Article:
Outreach is important for all areas of society. In today’s media landscape, public scientific literacy is at threat, raising the importance of communicating results from scientific work to the public. We have an urgent need to make sure that our discipline can be and is understood by everyday voters. To inform them about the challenges our society faces and what we can do as scientists to address these problems. Ultimately, with so much of scientific funding coming from government sources, and therefore public scrutiny, it is crucial to the future of science to communicate discoveries clearly, concisely and in a manner that is accessible.
Improving the geoscience literacy rate involves going beyond those directly studying the subject, reaching out to other students, to children, and direct to the public. During my PhD I was a founding editor of the department’s graduate student outreach blog ‘OnCirculation’. I wrote 76 articles, and facilitated many more. I attended a three-day Workshop in Science Communication run by the Australian National Centre for the Public Awareness of Science, a workshop by the Alan Alda Centre and have been a guest on the ‘Further Afield’ podcast talking about science and adventures while on fieldwork.
My favorite teaching moment of the last few months was a panel discussion on climate change towards the end of an Introductory Oceanography class. We had a lively discourse on climate change, personal and political actions and responsibilities with an ever-increasing number of raised hands from the non-geoscience majors. By providing a chance to discuss a critical issue with an expert, an opportunity likely not encountered before, we were able to inform and engage these students in a critical topic.
I demonstrated on a week-long first-year field course in Australia taken by many initially as a science credit. We spent a week visiting outcrops and locations along a stretch of the southern New South Wales coast. The ability to teach and learn in a relaxed environment allowed for the transfer of not only content but the reasons why geosciences was an interesting subject and why it was something that had value to the students. The course was credited by many as confirming or changing their choice of major, with successful ‘conversions’ from physics and law.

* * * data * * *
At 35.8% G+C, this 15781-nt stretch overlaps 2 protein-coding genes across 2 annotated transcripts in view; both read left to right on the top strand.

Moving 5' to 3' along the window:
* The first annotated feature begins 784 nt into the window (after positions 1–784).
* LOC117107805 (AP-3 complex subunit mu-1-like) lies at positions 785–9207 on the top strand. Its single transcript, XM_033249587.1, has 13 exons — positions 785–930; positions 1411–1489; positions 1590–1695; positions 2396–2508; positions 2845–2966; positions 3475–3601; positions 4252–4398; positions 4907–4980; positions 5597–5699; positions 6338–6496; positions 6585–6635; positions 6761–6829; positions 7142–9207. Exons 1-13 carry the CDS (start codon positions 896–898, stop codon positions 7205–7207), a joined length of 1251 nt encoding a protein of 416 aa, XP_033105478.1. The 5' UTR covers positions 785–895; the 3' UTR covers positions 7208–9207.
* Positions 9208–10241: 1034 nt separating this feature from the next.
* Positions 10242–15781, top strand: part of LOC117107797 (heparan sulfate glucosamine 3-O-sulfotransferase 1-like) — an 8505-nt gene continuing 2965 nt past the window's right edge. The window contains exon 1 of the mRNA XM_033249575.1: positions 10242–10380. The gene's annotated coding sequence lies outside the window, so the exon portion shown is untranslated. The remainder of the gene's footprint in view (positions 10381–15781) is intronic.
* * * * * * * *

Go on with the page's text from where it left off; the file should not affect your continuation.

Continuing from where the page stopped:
I was a repeated guest lecturer at the ACE Science Seminar Scheme for middle school students in the Australian Capital Territory. Here the focus was not only on explaining my research in easy to understand terms but also on the breadth and diversity provided by a career in science. Dispelling stereotypes and learning what scientists do, are, and look like, encourages young students into STEM. The best feedback from the course came from one student who previously was worried at the age of 13 that he didn’t yet know what profession he wanted to do when he grew up. Through my lecture on my career trajectory and day to day working life he learnt that it didn’t yet matter and that it was more important to be excited and engaged by STEM, and the possibilities it might bring him.